Several attempts to detect GFP fluorescence with a Cary Eclipse fluorometer (Varian, Inc., Sydney, Australia) equipped with a microtiter plate adaptor were carried out. L. lactis pNZPG and pNZG were induced under standard conditions with 1 μg/ml of bacitracin at 30°C, and samples were taken at 1, 2, 4, 6, and 22 h after induction. Cells were harvested by centrifugation and washed in saline phosphate buffer (PBS), pH 7.3, and microtiter wells were filled with 200 μl of the bacterial suspension. The excitation and emission filters were set at 395 and 509 nm, respectively. No signal above the background was clearly recorded, even after the cells were concentrated 20-fold (data not shown). Treatment with membrane permeabilizers to increase GFP release, postincubation at 4°C, and freeze-and-thaw cycles reported to enhance GFP detection (14) also failed. Fluorescence microscopy revealed the presence of bright, discrete GFP spots inside the cells instead of a homogenous fluorescence signal as observed in L. lactis NZ9000/pRV85 (data not shown). These spots could be likely due to the formation of inclusion bodies. In Escherichia coli, fluorescence of GFP in inclusion bodies correlates with predicted aggregation rates: the faster the protein aggregates, the lower its fluorescence emission, and vice versa (16). In fact, lowering the temperature to 20°C increased the fluorescence readings in the induced cultures (data not shown and Table Table2).2). However, it was still necessary to wash and concentrate the cells to get reliable signals, which made this method incompatible with any high-throughput settings. The inability to detect GFP directly is likely associated with a relatively low activity of the selected promoter Pllmg0169, which may not be strong enough to synthesize as much GFP as necessary. The lack of a clear fluorescent phenotype of gfpuv cloned under the control of a strong constitutive promoter in L. lactis has been reported (3). Conversely, direct detection of GFPuv in L. lactis using microtiter volumes has been shown with very strong promoters, such as the nisin A promoter PnisA (5, 13), under nisin-inducing conditions and in modified systems that enhance promoter activity (10, 11).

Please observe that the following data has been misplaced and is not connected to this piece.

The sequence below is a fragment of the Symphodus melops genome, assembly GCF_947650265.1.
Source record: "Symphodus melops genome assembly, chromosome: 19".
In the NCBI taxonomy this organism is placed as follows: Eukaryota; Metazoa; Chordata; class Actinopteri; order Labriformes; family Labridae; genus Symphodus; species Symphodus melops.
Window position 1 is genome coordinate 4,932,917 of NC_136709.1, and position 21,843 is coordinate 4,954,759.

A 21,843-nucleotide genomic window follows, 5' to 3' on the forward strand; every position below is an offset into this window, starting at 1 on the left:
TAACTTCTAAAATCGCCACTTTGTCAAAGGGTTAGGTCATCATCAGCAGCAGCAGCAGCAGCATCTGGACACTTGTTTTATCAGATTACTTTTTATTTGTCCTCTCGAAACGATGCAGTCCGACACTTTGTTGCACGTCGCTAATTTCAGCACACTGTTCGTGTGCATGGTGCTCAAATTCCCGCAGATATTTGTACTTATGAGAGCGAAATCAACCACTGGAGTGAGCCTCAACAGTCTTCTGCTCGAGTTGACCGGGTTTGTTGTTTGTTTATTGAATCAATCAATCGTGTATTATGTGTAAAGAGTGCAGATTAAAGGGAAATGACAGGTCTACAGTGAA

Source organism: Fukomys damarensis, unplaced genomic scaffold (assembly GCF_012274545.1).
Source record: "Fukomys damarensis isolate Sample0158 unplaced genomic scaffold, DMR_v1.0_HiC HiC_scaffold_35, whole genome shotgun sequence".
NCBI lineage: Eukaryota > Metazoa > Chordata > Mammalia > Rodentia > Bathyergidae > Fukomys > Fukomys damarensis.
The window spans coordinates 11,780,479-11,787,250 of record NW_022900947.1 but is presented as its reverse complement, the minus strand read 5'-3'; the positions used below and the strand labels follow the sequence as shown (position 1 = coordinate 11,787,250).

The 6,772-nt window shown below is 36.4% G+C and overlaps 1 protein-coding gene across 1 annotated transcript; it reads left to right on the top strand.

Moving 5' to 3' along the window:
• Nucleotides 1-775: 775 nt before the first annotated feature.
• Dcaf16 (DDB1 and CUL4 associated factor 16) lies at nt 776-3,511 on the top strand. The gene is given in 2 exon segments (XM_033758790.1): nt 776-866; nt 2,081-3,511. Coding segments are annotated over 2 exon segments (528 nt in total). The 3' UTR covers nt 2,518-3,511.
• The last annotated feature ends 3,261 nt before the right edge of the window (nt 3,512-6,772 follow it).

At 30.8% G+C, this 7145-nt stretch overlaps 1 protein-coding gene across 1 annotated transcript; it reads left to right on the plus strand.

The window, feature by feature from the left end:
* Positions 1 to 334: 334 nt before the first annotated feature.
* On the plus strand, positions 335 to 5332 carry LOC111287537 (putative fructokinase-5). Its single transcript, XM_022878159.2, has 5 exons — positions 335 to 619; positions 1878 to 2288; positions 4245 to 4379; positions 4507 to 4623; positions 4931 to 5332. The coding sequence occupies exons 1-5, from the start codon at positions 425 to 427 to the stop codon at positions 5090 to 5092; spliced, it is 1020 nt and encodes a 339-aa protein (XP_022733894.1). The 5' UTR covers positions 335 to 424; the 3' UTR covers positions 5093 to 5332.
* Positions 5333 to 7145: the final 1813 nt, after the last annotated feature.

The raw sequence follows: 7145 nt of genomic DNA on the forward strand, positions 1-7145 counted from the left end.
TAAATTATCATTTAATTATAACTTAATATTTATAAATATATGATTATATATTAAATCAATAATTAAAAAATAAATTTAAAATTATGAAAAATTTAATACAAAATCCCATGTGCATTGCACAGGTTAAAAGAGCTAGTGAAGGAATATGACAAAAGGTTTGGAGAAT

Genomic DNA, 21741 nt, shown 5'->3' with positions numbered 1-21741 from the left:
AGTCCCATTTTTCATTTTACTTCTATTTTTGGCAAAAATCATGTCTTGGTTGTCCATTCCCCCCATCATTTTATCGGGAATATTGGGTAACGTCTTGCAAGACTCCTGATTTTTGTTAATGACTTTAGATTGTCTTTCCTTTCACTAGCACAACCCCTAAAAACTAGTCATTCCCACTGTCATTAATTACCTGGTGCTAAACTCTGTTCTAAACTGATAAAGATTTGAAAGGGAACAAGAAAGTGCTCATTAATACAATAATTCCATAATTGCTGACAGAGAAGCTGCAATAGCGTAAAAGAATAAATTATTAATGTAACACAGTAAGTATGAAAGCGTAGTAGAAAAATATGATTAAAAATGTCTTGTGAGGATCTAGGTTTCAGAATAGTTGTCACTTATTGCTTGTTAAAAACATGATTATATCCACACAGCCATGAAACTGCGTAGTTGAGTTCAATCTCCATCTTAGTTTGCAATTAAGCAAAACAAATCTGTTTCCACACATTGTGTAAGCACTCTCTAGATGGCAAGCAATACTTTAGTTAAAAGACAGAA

As an alternative method to centrifugation for concentrating cells and removing the intrinsic fluorescence of the GM17 broth, induced cultures were dot blotted onto a nitrocellulose membrane (Bio-Rad Laboratories, Hercules, CA) and fluorescence was detected by a fluorescence scanner. Exponentially growing cultures of the strains carrying the reporter plasmids were induced in microtiter plates (three to six replicates) with 0.5 μg/ml of bacitracin in a final volume of 200 μl. In preliminary inducing experiments, samples (100 μl) were removed after 22 h of incubation at 20°C. Blotting onto the membrane was performed under vacuum in a Bio-Dot microfiltration apparatus (Bio-Rad). Prior to and after sample application, 200 μl of PBS was also applied. The membranes were air dried at 30°C for 30 min in the dark and scanned with a Thypoon Trio (GE Healthcare, Uppsala, Sweden) with an excitation wavelength of 488 nm and emission filter 520BP40. Unless indicated, the fluorescence signal per cell (corrected by OD600) was calculated by dividing each value by the average fluorescence of the strain L. lactis pNZG under noninducing conditions and multiplied by 100. During the development of this method, we aimed to reduce sample handling and invested time while keeping the largest increment between the fluorescence values of the induced cultures and the background signals generated by the promoterless gfp reporter plasmid. Several variables were examined, and the results are summarized in Table Table2.2. As previously anticipated on the basis of the mRNA levels, cloning of the reporter cassette in a higher copy number gave better signals after induction. Hardly any difference was observed when we used exponentially growing cells or stationary-phase cells diluted to an OD600 of 0.2. Therefore, the elapsed time to reach the desired OD600 could be avoided. Increasing the initial cell density for induction did not result in higher fluorescence readings, likely due to a lower cell-to-inducer ratio. A similar response was observed with samples taken after 3 and 6 h postinduction, which resulted in larger increments than sampling after 22 h, likely due to the metabolic burden that GFP production may impose on the cells. Based on the lower background levels, i.e., less GFP fluorescence with the promoterless gfp plasmid at 6 h, this sampling time was selected for subsequent experiments. The enhanced GFP fluorescence at lower temperature, previously observed in cell suspensions, was confirmed (Table (Table2).2). A protocol was established that consisted of inducing L. lactis pNZG and pNZPG stationary-phase cells adjusted to an OD600 of 0.2 for 6 h at 20°C in a final volume of 200 μl in microtiter plates. Aliquots of 100 μl were subsequently blotted, washed, and scanned. The overall procedure lasts for approximately 7 h. The use of microtiter plates makes it suitable to be implemented in a high-throughput format.